Providing support to people whose lives have been affected by domestic abuse

The short answer to the above is that men experience, and are affected by, abuse in much the same way that women are.  It is widely accepted that the majority of domestic abuse victims are women but abuse towards men happens much more than is often expected.  Evidence suggests that about 40% of domestic abuse victims are men, in both heterosexual and homosexual relationships.

Whilst in many cases men are stronger than women, this doesn't necessarily mean it is easier to escape the abuse or the relationship.  Abused men have fewer resources available to them e.g. very few refuge options, less face-to-face support in many areas, more disbelief about them being victims and major legal obstacles, especially when it comes to gaining custody of his children from an abusive mother.   However, men and women have the same rights to protection from domestic abuse.

Men are often more reluctant to report abuse by a woman as they feel embarrassed, they are worried they won't be believed, or sometimes they fear that the police will assume that since they are the male they are the perpetrator of the abuse and not the victim.  An abusive woman may do a variety of things to make up for any difference in physical strength e.g. she may destroy the man's possessions, attack them in their sleep, catch them by surprise or use a weapon/object.

Behind Closed Doors works with men who are victims of domestic abuse offering support from our male Outreach worker (for high risk and practical needs) and from the Prevention and Recovery Service (lower risk, emotional and information needs).

Additional Useful Links include:-

ManKind Initiative, tel 01823 334244,

Men's Advice Line, tel 0808 801 0327,


In 2006 I married a woman I had known for about two years.  I didn't realise at the time what I was letting myself in for.  

Within a couple of years she had become nasty and verbally abusive towards me for no apparent reason.  In those two years, I had taken out a second mortgage at her request to set up a shop for her.  Soon she wouldn't discuss anything with me of any importance unless it was to her advantage and particularly if it involved money.  After an argument she had with the landlady of the shop she was renting, my wife got into the car and as I drove away, in her rage she hit me with her fist on the side of my face - almost causing me to lose control of the car.  That was the start of the physical abuse towards me.

To cut a long, painful story short, after already suffering two years of terrible verbal abuse I realised the situation was now becoming very bad and dangerous and I decided to report the physical attack to the police.  I simply wanted an Officer to come to the house and tell her she couldn't act like that. The Police explained that unless I made an official complaint which would result in her arrest, there wasn't much they could do. I thought if I did that, it would make the situation worse and I still believed we could 'sort things out'.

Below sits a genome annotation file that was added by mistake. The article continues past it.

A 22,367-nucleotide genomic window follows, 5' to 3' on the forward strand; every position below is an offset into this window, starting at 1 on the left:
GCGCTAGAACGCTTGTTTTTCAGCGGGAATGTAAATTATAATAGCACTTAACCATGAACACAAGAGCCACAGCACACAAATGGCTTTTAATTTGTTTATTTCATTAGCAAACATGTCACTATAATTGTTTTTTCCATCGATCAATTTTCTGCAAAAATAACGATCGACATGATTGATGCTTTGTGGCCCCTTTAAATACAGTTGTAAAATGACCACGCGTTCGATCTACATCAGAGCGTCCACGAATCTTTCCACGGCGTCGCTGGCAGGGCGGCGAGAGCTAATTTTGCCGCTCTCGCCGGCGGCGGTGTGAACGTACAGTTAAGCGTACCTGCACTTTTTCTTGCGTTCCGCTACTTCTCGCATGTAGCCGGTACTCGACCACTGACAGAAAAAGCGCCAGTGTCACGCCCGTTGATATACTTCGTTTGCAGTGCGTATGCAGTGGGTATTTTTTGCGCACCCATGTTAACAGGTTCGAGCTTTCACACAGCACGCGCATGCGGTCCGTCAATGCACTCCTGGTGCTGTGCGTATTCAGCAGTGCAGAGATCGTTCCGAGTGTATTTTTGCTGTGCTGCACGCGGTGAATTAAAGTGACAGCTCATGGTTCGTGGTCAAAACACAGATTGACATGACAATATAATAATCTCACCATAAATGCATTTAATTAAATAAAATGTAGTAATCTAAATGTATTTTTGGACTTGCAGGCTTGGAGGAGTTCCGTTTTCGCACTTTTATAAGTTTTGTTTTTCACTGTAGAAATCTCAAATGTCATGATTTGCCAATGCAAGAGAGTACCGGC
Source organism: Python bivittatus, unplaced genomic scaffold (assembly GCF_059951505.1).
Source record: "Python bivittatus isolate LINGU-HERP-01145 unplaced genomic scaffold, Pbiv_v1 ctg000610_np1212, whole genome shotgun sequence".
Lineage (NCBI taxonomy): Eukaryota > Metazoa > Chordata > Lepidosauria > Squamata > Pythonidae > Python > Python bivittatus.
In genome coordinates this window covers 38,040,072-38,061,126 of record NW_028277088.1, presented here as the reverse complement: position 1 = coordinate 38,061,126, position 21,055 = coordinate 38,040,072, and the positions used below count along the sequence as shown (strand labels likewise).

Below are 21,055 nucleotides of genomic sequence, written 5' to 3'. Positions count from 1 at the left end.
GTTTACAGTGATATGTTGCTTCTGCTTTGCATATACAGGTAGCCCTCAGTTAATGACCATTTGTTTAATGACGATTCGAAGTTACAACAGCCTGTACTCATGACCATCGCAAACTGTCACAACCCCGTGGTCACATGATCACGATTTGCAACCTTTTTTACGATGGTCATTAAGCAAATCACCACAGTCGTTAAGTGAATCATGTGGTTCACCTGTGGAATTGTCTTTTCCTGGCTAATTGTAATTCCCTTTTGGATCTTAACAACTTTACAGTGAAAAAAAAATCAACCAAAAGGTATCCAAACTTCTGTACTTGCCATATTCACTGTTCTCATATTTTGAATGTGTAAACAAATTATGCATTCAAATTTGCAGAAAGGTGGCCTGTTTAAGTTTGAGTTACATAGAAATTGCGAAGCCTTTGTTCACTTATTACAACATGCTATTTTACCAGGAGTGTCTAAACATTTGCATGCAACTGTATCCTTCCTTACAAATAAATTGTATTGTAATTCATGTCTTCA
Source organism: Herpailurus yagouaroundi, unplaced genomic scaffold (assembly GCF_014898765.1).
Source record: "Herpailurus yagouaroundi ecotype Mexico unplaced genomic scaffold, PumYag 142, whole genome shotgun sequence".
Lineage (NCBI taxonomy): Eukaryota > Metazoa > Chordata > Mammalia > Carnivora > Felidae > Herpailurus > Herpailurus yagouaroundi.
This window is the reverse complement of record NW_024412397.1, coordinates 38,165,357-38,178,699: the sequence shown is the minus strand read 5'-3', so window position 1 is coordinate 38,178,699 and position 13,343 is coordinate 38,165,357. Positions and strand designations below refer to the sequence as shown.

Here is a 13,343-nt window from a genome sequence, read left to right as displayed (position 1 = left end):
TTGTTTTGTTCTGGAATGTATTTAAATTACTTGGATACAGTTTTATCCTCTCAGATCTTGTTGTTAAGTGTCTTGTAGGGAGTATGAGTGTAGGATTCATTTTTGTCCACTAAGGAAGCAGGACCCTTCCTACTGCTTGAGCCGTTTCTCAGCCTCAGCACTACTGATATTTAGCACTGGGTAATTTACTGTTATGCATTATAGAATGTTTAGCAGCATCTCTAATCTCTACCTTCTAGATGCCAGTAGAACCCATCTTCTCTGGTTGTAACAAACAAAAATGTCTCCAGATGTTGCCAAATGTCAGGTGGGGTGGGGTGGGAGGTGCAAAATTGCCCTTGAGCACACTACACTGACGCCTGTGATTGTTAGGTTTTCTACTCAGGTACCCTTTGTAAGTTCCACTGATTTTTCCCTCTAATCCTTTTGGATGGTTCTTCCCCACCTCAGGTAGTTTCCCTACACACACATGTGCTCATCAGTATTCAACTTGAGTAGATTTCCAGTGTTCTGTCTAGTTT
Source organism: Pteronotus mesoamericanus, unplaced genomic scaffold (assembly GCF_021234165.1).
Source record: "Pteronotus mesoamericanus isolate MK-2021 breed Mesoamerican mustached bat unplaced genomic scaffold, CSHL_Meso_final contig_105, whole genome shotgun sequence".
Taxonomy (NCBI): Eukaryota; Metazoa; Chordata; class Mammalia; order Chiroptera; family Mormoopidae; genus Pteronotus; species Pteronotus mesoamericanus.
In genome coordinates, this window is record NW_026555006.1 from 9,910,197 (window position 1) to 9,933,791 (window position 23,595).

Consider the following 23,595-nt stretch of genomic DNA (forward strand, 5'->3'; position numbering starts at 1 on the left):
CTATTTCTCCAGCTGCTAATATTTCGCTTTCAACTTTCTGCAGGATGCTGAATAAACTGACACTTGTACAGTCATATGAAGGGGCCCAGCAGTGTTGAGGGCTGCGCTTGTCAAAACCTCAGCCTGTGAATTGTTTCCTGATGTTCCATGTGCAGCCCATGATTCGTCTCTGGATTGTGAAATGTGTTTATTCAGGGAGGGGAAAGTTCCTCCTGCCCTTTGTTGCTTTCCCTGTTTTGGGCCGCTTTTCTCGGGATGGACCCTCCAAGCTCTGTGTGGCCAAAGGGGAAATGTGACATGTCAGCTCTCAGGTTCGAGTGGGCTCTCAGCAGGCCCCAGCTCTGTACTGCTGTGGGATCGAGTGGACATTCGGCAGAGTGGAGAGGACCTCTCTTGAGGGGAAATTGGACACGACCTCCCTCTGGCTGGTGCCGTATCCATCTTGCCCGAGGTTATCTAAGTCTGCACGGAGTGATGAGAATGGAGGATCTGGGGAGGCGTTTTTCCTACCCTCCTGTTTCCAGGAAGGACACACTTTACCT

The verbal abuse continued on a daily basis with four more physical assaults in the home: The last one involving a knife in 2013. Now I was becoming worried.

One man’s story…

Now that she had isolated me from friends and relatives by her behaviour I felt  I was in a desperate situation and things now could only get worse for me - I needed help to take back control of my life again.

I contacted my local Adult Social Services department who put me in touch with Behind Closed Doors (BCD).  Within 24 hours I was talking to an Outreach Worker from the organisation at a location specified by me.  I chose a male member of BCD to talk to.  He listened …… and listened.  The relief of talking to someone who understood exactly what I had been going through all those years was overwhelming.

BCD arranged for me to see a Solicitor who applied to the Court to put in place a Non-Molestation Order as we were both still living in the same house.  Two months later she breached the Order and was removed from the house.  She is keeping away now but I have the Police, my Solicitor and BCD still supporting me.

Even after the legal and practical issues were sorted, BCD offered me some support from their Prevention and Recovery Service to talk it through.   I refused the first time but a few weeks later, decided to give it a go … I am really pleased I did.  

I really appreciated being able to get answers to some of the questions going round my head, it was like the pieces of the jigsaw came together and I could understand what and how it had happened.  The work-tools we did have become like a 'bible', reminding me it wasn't my fault or because of weaknesses in me and I feel stronger.   This extra recovery support was the 'icing on the cake' and really helped me to focus on moving on.

If you need urgent help, call 999 immediately

If you are unsure and need advice, please call 0113 222 4202

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